4. The coffee date with “friends”: This is why coffee shops were invented: give people a place to hang out that doesn’t require more than 45 minutes. Ever have a run-in with an old friend? When hearing the phrase “We should catch up!” you cringe. Why? Because you don’t want to catch up but you’re too nice to say no. So what do you tell them? You say, “Why don’t we get coffee sometime?” Why? Because coffee shops are a quick and painless way to order a drink, gulp it down, and mutter some excuse that you gotta get going. Because coffee shops allow you to avoid the awkward lunch/dinner date where you might get dragged to “hang out” afterwards. I love watching these “friends” catch up because they are in and out of the store within 30 minutes. It’s such a great let’s-get-this-over-with hangout spot that keeps coffee shop business alive.

5. The awkward first/blind dater: These are the best. It starts off with one. He/she sits nervously, hands gripped around their coffee cup, sitting up straight every time a person walks through the front door. He or she will pat down their outfit, making sure there isn’t a smudge of makeup (girls) or their hair is in place (guys). As soon as their date walks in, they’ll break out a nervous smile. They’ll stand up awkwardly to greet them (sometimes with an awkward hug) and they’ll sit and start to chat. They’ll make small talk about the weather, how they got there (what the hell right?), traffic, you name it—anything to avoid the awkwardness that is clearly present. Sometime it goes well, sometime it ends in a quick getaway. Either way, these are fun to watch and eavesdrop on (yes, I do this a lot).

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Rejected. Unemployed.

These two words are always number 1 & 2 in searches when they come to my blog.

I’m either 1) writing too way much about these two topics or 2) I’m clearly not the only one feeling these two words

Look at that man/woman in the white coat walking away from the line in the picture above. Does this mean he/she got a job? Maybe it’s because his/her white coat stood out in the thousands of black coat-wearing people.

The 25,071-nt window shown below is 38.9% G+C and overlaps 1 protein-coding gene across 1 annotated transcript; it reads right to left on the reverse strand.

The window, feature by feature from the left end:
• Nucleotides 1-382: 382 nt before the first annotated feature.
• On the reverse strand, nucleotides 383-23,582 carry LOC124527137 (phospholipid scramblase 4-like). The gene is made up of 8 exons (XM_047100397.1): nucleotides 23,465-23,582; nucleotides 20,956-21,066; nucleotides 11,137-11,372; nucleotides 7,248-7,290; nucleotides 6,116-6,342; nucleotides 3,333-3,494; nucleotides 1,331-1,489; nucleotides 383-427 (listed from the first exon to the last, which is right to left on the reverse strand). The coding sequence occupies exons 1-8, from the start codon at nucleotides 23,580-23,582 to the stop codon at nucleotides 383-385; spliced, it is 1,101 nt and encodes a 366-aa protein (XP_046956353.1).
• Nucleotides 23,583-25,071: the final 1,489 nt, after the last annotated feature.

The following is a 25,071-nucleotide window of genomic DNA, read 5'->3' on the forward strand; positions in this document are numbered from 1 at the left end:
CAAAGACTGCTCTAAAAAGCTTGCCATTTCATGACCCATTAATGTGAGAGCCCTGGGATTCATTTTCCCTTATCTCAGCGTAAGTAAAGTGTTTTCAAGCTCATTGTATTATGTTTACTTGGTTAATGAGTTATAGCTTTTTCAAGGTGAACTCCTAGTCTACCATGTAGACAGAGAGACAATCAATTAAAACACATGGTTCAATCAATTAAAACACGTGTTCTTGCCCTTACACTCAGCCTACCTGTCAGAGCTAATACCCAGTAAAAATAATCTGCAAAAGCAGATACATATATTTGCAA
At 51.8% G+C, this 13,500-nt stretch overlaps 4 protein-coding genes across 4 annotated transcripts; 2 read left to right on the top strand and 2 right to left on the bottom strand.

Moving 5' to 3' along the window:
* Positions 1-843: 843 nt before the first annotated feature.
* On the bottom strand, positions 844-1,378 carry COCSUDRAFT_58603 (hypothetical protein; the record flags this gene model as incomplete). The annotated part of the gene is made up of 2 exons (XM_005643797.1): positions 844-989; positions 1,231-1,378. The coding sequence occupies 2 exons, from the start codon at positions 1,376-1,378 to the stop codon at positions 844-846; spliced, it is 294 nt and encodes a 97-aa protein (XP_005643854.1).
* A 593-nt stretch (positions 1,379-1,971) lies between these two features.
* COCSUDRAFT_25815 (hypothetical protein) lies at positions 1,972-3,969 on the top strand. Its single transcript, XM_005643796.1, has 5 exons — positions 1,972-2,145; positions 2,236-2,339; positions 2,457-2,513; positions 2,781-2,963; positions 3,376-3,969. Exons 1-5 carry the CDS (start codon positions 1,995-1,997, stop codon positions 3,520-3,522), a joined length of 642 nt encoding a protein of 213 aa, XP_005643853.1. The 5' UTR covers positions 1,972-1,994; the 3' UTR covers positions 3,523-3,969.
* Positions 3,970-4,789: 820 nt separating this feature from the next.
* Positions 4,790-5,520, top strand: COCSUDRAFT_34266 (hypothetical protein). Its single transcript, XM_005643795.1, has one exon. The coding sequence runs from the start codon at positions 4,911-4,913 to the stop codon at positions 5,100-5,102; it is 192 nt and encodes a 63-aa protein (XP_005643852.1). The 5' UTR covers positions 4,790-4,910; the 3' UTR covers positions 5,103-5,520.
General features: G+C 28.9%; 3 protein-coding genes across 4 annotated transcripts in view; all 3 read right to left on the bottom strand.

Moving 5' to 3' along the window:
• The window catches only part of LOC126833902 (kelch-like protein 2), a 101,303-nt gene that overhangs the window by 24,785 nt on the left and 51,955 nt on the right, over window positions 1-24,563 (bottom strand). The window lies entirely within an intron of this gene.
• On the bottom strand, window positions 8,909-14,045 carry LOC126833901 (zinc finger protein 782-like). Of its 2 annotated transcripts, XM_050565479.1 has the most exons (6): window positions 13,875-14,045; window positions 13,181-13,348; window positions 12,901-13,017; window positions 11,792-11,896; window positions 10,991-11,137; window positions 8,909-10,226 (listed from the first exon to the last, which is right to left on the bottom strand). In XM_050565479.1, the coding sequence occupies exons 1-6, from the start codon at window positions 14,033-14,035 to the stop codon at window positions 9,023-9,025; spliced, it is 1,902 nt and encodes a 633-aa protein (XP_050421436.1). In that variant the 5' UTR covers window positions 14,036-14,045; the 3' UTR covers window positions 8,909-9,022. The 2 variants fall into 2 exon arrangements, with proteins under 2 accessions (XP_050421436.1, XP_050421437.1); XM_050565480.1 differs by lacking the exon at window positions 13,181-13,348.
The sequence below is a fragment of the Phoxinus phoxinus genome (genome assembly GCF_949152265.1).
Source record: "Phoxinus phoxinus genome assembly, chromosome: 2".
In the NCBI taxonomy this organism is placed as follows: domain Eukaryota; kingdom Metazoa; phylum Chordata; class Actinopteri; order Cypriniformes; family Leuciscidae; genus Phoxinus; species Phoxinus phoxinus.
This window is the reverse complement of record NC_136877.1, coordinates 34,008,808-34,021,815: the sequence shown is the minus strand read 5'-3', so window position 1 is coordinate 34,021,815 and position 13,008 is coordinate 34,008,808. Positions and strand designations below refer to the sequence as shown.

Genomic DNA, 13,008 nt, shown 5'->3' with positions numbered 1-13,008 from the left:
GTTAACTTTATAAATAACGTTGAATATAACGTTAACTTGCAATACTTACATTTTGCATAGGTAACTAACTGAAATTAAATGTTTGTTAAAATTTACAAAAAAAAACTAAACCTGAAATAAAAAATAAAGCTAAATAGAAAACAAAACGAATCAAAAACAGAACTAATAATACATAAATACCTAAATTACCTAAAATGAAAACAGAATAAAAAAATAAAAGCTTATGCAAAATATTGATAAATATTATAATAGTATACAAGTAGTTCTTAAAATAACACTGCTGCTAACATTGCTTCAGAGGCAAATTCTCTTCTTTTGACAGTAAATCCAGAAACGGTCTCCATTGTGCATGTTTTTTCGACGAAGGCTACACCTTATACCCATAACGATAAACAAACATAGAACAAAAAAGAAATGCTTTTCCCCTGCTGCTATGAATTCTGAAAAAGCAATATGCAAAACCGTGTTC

I followed up on a job submission today (actually I followed up on 20) and I received the following email:

Thank you for your second email. With over a hundred applications, it is difficult to go thru everyone of them. Therefore, I just reviewed your resume. Your qualifications are more that what we need. This is a very simple research position. Additionally, your commuting from [the city I live in], our pay rate may not make the trip worthwhile.
Thank you for your interest.
*** ****

Rejected for being too overqualified and living too far away. At least I got her to take a look at my resume after I emailed her so she’d have to look at it so figure out who the hell I am. At least I don’t have to work for someone who spells “through” as “thru”, writes “every one” as “everyone” and types “that” instead of “than” Good gosh there are a lot of typos.

But something she said rang true:  With over a hundred application, how was she suppose to sift through them and find mine? What’s the point of making a pretty looking resume if my email address will blend in with everyone else’s email address? Yes, I could physically walk in and hand in my resume (which works for some places) but seriously, how does a person sift through that much info?